Thursday, July 10, 2014
So THAT'S what you do at School Board Meetings!
The church I attend includes a small private school (K5 through 8th grade) and I'm on the school board. We meet once a month to make budget and hiring decisions. The school is one of the best ever--with a superb group of teachers who have agreed to essentially work for peanuts to help provide kids with an affordable quality education. (By the way, if any billionaire happens to read this blog, don't hesitate to donate a huge amount of money to the school.)
Well, I've just watched a Perry Mason episode titled "The Case of the Lurid Letter." (December 2, 1962) In this episode, Perry is on a fishing vacation in a small town, where he ends up befriending a local high school
Perry agrees to help her out, maneuvering the situation to force the school board to give the teacher a public hearing.
Well, Perry may the only attorney in the world to give Rumpole of the Bailey a run for the title of "Best Lawyer Ever," but there's a good reason you should think twice about hiring him. If he's around, someone is going to get murdered. In this case, its a former coach from the high school who might have been selling liquor to a gang of teenaged thugs who are involved in the scandal.
Departing from the show's usual format, Perry's client actually isn't a serious suspect in the crime. But in order to prove that she is innocent of scandalous behavior, he also needs to solve the murder. He does so not in court, but at the school board meeting.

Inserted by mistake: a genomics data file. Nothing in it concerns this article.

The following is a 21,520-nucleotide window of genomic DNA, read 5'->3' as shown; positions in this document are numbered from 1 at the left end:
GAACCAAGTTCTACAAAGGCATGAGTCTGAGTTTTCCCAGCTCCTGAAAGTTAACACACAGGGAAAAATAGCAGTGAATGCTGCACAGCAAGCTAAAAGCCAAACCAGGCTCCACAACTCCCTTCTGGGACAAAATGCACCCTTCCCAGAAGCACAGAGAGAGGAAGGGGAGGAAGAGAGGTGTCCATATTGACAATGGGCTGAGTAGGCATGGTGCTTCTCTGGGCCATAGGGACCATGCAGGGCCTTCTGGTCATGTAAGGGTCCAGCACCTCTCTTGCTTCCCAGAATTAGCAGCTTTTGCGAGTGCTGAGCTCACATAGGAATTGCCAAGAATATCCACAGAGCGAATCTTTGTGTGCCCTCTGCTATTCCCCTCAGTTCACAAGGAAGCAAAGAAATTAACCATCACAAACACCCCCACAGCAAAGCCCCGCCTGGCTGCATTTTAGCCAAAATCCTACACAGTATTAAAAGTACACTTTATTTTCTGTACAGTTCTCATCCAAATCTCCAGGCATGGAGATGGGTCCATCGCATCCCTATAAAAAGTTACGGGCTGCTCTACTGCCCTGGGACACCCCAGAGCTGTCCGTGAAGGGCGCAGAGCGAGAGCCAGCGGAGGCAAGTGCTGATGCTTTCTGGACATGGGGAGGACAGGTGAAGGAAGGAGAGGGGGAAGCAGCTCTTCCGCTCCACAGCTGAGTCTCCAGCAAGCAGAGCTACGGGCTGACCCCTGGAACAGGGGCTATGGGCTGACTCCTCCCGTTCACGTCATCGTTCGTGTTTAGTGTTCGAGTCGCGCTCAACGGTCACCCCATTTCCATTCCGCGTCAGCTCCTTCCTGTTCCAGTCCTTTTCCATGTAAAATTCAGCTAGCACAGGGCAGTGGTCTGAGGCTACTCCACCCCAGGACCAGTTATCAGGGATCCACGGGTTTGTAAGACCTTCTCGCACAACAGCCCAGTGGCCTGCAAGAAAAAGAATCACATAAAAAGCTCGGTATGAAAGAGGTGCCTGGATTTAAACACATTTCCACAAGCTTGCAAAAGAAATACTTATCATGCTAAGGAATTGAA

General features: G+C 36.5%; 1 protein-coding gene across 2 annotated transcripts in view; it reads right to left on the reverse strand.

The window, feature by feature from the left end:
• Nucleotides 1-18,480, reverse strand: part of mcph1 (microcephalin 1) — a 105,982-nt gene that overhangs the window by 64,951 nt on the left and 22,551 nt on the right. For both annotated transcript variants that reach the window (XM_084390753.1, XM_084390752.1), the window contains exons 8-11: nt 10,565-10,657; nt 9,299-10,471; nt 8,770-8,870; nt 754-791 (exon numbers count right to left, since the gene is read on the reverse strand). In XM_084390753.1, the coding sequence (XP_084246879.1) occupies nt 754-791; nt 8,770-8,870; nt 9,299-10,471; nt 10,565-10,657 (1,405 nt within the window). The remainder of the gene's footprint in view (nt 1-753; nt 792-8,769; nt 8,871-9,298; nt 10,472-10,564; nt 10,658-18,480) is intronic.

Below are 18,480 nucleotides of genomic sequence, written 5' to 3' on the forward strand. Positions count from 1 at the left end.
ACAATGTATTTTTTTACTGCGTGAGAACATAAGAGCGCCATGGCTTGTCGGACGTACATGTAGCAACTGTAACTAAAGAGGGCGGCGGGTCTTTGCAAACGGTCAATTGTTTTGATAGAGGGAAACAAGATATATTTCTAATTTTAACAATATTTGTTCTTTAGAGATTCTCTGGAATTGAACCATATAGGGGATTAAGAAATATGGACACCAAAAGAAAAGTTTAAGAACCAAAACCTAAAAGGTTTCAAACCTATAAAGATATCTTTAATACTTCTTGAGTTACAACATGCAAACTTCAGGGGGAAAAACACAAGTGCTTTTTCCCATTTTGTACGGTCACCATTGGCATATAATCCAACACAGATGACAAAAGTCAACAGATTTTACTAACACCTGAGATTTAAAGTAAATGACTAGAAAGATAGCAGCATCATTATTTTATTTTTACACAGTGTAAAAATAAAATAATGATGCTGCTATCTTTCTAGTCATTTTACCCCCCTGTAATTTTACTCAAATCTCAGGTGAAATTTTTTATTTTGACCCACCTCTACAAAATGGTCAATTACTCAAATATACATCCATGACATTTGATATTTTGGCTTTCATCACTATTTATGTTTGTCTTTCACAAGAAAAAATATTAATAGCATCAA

It's a strong episode. Most of the regular cast is absent, but Perry does bring Paul Drake out to the town to help investigate. This leads to several wonderful scenes in which the high school bully--who thinks he's a tough guy because he picks on those weaker than himself--gets repeatedly humiliated by Paul. It's a just & satisfying comeuppance for the bully and it's nice to get a reminder that Paul actually is a tough guy when he needs to be.
From the gazillion or so books, movies and television episodes I'm familiar with, I'm perfectly aware that no matter where you are, someone could get murdered at the drop of the hat. And, by golly, when the police are baffled by the crime, I'm ready to step up to the plate and use brilliant deductive reasoning to catch the real killer.
But this never happens to me. I live in a state of perpetual disappointment because of this.
And now I learn that at our school board meetings, we're not supposed to be making important decisions about the future of children. We're supposed to be solving murders. But we never do. Heck, no one at my church ever even gets murdered. No one ever gets murdered no matter where I go.
I couldn't be more disappointed with my life. I simply couldn't.